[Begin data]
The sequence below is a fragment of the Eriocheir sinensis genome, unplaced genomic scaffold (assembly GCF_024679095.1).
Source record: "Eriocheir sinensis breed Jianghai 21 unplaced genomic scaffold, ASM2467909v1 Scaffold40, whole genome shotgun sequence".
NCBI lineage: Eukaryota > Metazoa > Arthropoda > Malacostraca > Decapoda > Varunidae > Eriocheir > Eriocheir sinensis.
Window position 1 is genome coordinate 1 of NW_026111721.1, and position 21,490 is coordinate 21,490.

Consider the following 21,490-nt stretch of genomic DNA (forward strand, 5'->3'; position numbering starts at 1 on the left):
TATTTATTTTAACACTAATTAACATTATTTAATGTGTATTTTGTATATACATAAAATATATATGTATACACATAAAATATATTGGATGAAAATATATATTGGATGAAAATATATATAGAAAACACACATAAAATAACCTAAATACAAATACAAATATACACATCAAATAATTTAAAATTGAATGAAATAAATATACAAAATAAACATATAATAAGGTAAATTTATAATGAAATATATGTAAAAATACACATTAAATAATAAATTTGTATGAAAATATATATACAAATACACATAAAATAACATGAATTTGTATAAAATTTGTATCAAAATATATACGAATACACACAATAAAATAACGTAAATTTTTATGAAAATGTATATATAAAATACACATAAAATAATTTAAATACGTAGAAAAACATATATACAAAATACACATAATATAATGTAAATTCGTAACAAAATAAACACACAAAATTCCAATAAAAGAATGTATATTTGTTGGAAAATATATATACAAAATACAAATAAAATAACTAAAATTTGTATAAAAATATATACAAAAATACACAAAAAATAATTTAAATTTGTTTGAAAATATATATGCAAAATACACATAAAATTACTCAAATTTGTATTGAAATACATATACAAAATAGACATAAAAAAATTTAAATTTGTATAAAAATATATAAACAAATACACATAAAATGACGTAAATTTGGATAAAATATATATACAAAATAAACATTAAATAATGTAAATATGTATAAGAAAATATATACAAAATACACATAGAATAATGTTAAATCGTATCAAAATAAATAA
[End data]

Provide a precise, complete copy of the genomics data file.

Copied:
The sequence below is a fragment of the Eriocheir sinensis genome, unplaced genomic scaffold (assembly GCF_024679095.1).
Source record: "Eriocheir sinensis breed Jianghai 21 unplaced genomic scaffold, ASM2467909v1 Scaffold40, whole genome shotgun sequence".
NCBI lineage: Eukaryota > Metazoa > Arthropoda > Malacostraca > Decapoda > Varunidae > Eriocheir > Eriocheir sinensis.
Window position 1 is genome coordinate 1 of NW_026111721.1, and position 21,490 is coordinate 21,490.

Consider the following 21,490-nt stretch of genomic DNA (forward strand, 5'->3'; position numbering starts at 1 on the left):
TATTTATTTTAACACTAATTAACATTATTTAATGTGTATTTTGTATATACATAAAATATATATGTATACACATAAAATATATTGGATGAAAATATATATTGGATGAAAATATATATAGAAAACACACATAAAATAACCTAAATACAAATACAAATATACACATCAAATAATTTAAAATTGAATGAAATAAATATACAAAATAAACATATAATAAGGTAAATTTATAATGAAATATATGTAAAAATACACATTAAATAATAAATTTGTATGAAAATATATATACAAATACACATAAAATAACATGAATTTGTATAAAATTTGTATCAAAATATATACGAATACACACAATAAAATAACGTAAATTTTTATGAAAATGTATATATAAAATACACATAAAATAATTTAAATACGTAGAAAAACATATATACAAAATACACATAATATAATGTAAATTCGTAACAAAATAAACACACAAAATTCCAATAAAAGAATGTATATTTGTTGGAAAATATATATACAAAATACAAATAAAATAACTAAAATTTGTATAAAAATATATACAAAAATACACAAAAAATAATTTAAATTTGTTTGAAAATATATATGCAAAATACACATAAAATTACTCAAATTTGTATTGAAATACATATACAAAATAGACATAAAAAAATTTAAATTTGTATAAAAATATATAAACAAATACACATAAAATGACGTAAATTTGGATAAAATATATATACAAAATAAACATTAAATAATGTAAATATGTATAAGAAAATATATACAAAATACACATAGAATAATGTTAAATCGTATCAAAATAAATAA